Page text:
Exploring with Doris McCarthy

Born in Calgary, Alberta in 1910, Doris McCarthy grew up in Toronto and studied at the Ontario College of Art under Arthur Lismer, J.E.H. MacDonald, and J.W. Beatty. After graduating with honours in 1930, McCarthy began actively exhibiting work, and in 1932 she embarked upon her four decade teaching career at Toronto’s Central Technical School. During summer breaks McCarthy travelled extensively throughout Canada and abroad, drawing inspiration from the landscapes at each place she visited. Following her retirement from teaching in 1972, she made her first annual trip to the Arctic; these paintings would become a key part of her larger body of work.


Painting of a snowy arctic village on a grey day

Village of Broughton Island, 1988
Qikiqtarjuaq, Nunavut
oil on canvas, 60" x 84"

Having already studied under Lismer and MacDonald, McCarthy also mentored with A.Y. Jackson and Lawren Harris. She learned from these painters the importance of experiencing the landscape first hand, and of painting from life directly in nature. Late in life, she is quoted as saying, “I don’t think I was ever influenced by the Group of Seven’s actual paintings. I was influenced very strongly by the tradition of going out into nature and painting what was there." 

Painting of an arctic village at dusk

Broughton Village in Late Light, 1981
Qikiqtarjuaq, Nunavut
watercolour on paper, 22" x 30"

Doris McCarthy is recognized as one of the most devoted and adept interpreters of Canada's varied and rugged landscapes. McCarthy's reverence towards our country’s wilderness urged her to travel to remote places in Canada where she could capture the sea, the mountains, and the prairies.


Painting of a rocky shoreline with boats and small wooden buildings on stilts,

Boulders at Port Kirwan, 1983
Port Kirwan, Newfoundland
watercolour on paper, 16" x 23.5"


Antarctic ice floes in the sea with mountains in the background.

Cloud Break—Beagle Passage, 1992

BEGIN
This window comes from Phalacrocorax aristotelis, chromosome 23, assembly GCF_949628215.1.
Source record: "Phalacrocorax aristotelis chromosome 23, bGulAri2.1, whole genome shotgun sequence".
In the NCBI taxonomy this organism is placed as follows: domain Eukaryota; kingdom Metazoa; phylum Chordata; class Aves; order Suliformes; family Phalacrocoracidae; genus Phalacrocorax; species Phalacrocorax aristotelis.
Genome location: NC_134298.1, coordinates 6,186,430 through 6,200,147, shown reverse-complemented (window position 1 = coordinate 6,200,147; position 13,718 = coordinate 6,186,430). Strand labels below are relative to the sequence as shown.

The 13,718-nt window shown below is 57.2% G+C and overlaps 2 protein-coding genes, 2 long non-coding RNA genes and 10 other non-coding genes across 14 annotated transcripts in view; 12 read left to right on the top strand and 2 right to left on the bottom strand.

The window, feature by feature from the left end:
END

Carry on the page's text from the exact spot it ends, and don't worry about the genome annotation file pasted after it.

Ushuaia, Argentina
oil on canvas, 24" x 30"

Always drawn to the water, in 1991 at the age of 81, McCarthy travelled to one of the few places in the world she had not yet been—Antarctica. More mountainous terrain than the Canadian Arctic, the Antarctic was a revelation to McCarthy. She had an ongoing interest in the phenomenon of icebergs, which can be seen here in the limited palette of this simplified yet powerful landscape.


Painting of cut logs lining the shore with water meeting the sky and hills in the background.

Beach at Tlell, 1994
Tlell (Haida Gwaii), British Columbia
oil on canvas, 48" x 66"

McCarthy joined the membership of the Ontario Society of Artists in 1945 and was their first female president (1964 – 1967). She was elected an Associate of the Royal Canadian Academy in 1951 and to the Canadian Society of Painters in Watercolour in 1952. In 1986, she was inducted into the Order of Canada, and in 1992 received the Order of Ontario. At age 89 she received a BA in English and then published three memoirs. McCarthy continued to paint until she was 95, and passed away—a centenarian— in 2010. Doris McCarthy lived her long life to its very fullest.



A painting from an overhead view looking down on the bay and buildings along the water

Murray Bay, PQ1947
La Malbaie, Québec

oil on panel, 11.25" x 13.25" 


Painting of fallen tree trunks and melting snow in front of a house with wash on the line and a pickup truck in front; in the background behind a hill is a white church with tall spire.

Fort Chipewyan, 1980
Fort Chipewyan, Alberta
watercolour on paper
15" x 22"



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